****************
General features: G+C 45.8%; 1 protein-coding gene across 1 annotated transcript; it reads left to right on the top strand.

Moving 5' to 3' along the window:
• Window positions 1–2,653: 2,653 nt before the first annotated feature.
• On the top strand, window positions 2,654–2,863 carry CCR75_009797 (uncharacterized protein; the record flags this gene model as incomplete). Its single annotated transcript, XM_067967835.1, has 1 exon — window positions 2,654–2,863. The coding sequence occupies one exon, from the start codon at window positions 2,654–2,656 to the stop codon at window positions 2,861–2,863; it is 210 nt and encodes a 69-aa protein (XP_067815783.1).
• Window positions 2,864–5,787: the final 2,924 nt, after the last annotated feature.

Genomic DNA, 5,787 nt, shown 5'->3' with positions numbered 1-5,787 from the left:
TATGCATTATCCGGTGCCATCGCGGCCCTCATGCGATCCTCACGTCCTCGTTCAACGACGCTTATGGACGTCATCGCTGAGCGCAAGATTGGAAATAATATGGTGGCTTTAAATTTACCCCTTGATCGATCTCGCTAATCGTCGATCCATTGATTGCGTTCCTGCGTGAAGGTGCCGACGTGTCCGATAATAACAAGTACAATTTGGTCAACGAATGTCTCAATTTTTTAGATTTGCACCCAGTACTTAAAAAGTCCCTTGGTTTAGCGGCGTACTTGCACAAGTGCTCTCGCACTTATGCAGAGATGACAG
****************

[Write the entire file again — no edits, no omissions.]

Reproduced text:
General features: G+C 45.8%; 1 protein-coding gene across 1 annotated transcript; it reads left to right on the top strand.

Moving 5' to 3' along the window:
• Window positions 1–2,653: 2,653 nt before the first annotated feature.
• On the top strand, window positions 2,654–2,863 carry CCR75_009797 (uncharacterized protein; the record flags this gene model as incomplete). Its single annotated transcript, XM_067967835.1, has 1 exon — window positions 2,654–2,863. The coding sequence occupies one exon, from the start codon at window positions 2,654–2,656 to the stop codon at window positions 2,861–2,863; it is 210 nt and encodes a 69-aa protein (XP_067815783.1).
• Window positions 2,864–5,787: the final 2,924 nt, after the last annotated feature.

Genomic DNA, 5,787 nt, shown 5'->3' with positions numbered 1-5,787 from the left:
TATGCATTATCCGGTGCCATCGCGGCCCTCATGCGATCCTCACGTCCTCGTTCAACGACGCTTATGGACGTCATCGCTGAGCGCAAGATTGGAAATAATATGGTGGCTTTAAATTTACCCCTTGATCGATCTCGCTAATCGTCGATCCATTGATTGCGTTCCTGCGTGAAGGTGCCGACGTGTCCGATAATAACAAGTACAATTTGGTCAACGAATGTCTCAATTTTTTAGATTTGCACCCAGTACTTAAAAAGTCCCTTGGTTTAGCGGCGTACTTGCACAAGTGCTCTCGCACTTATGCAGAGATGACAG